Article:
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I’m not a voting member, but very interested in how the DAO responds to this question. I am grateful to @owocki for raising a challenging but necessary topic of conversation.

Reading through the governance process documents, it describes a policy for managing conflict of interest that seems to apply to any employee of the DAO who also holds governance tokens when addressing compensation questions:

This raises a practical question: How many Stewards are also employees of the DAO? Are there enough Stewards who don’t have a conflict of interest on this question to be able to reach quorum?

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The main threat to the evolution of DAOs(in my view) just like any other organization are parasitic behaviors. Basically corruption + greed + manipulation.

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saw this on twitter today + felt it was an interesting analogue for another DAO at scale. (though MakerDAO isnt exactly comparable to Gitcoin in many ways - they are DEFI, Gitcoin is public goods. they have a more sustainable financial model than Gitcoin does. and they are a few years older than Gitcoin.). but i still find it compelling because it helps me think of what gitcoin would look like at scale.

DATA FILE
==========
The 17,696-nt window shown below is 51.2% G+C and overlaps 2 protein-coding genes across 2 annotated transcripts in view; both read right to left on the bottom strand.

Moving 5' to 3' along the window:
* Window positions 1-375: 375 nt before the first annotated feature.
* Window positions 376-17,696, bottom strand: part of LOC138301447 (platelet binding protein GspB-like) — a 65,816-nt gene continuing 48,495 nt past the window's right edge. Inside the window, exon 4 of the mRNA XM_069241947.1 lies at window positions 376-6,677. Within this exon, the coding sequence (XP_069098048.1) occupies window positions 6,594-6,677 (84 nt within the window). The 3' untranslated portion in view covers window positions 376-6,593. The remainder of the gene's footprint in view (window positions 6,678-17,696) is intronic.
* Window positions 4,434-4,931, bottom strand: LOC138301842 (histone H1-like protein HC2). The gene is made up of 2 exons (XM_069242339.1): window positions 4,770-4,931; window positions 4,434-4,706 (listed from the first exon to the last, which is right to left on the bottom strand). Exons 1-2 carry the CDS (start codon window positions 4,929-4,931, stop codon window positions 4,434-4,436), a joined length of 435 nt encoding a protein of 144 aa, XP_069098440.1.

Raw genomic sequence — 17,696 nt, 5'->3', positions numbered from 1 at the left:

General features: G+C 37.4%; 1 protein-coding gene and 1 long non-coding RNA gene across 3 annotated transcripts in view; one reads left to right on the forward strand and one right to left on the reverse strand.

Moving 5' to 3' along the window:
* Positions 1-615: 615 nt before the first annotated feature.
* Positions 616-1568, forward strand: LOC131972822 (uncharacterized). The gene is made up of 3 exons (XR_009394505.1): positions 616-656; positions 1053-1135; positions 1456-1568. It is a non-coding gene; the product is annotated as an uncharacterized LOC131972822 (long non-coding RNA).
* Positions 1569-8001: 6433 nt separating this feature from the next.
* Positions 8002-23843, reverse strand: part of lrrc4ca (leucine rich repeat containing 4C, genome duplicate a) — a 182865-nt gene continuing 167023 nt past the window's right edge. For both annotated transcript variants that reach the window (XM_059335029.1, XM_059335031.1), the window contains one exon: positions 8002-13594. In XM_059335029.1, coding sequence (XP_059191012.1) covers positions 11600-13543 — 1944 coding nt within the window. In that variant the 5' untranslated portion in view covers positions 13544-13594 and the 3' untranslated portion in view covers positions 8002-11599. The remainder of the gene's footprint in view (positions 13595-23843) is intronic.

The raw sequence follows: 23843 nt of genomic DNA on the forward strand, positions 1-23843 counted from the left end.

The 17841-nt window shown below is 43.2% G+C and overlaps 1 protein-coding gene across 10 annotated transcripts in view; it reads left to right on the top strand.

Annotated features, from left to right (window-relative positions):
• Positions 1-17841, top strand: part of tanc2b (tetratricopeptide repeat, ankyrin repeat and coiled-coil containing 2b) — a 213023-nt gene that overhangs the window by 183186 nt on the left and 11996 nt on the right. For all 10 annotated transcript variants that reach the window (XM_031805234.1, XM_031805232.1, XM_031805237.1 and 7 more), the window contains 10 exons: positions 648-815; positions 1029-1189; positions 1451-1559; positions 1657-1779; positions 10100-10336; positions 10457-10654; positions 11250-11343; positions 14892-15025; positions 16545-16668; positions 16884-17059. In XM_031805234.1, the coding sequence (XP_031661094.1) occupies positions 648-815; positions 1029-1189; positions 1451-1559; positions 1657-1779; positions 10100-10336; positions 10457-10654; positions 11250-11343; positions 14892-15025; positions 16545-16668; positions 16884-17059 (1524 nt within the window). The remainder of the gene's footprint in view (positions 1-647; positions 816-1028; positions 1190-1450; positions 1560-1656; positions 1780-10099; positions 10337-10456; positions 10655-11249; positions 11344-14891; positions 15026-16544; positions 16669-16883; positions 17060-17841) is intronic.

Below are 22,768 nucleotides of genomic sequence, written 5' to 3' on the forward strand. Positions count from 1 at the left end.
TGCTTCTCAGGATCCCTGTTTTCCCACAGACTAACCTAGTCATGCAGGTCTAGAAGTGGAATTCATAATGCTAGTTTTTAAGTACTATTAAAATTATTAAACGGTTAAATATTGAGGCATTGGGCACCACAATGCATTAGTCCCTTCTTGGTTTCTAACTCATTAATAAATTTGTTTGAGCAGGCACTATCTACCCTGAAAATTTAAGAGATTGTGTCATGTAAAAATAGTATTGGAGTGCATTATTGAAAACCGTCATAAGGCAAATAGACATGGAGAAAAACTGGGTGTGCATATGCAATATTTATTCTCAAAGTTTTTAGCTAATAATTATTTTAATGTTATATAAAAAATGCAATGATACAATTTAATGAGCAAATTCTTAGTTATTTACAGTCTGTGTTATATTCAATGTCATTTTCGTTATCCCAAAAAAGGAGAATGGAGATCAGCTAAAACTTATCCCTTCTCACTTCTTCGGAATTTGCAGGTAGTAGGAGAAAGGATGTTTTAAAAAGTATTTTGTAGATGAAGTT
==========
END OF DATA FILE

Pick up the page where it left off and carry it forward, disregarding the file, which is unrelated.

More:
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I’m strongly supportive of having a smaller group that creates a safe & productive container for this conversation. It should have someone representing people ops (Loie or someone on her team), and someone else who knows the financials of the DAO well (Kyle or Llamas). Such a group would start with listening + then perhaps through building consensus eventually recommend policy back to the DAO.

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Wow, I actually wanted to bring that issue up, but didn’t want to make more enemies :smiley:

My take (as a a steward), I should not be voting on the DAO Ops budget (I think I might have :thinking: ) but I am fine to vote on all other budgets. The DAO Ops budget does compensate me (as a contributor I currently make 1850 GTC a month), but no other workstream compensates me.

The conflict of interest clause is one we should remind stewards of, as I think most WS leads are also stewards with a fair amount of GTC delegated to them.

IMO, no one steward has the ability to approve or deny a budget on their own though. It usually takes three of more (at a minimum) to really move the vote (if they went against all other stewards/community members).

To be fully transparent here: future and further compensation will be negotiated here for all your awesome work, and you consult on multiple workstreams so your case is actually an example on why it is important to keep on refining this clause, there’s always so much context. Very happy that a first paragraph on this made it into v3 now though.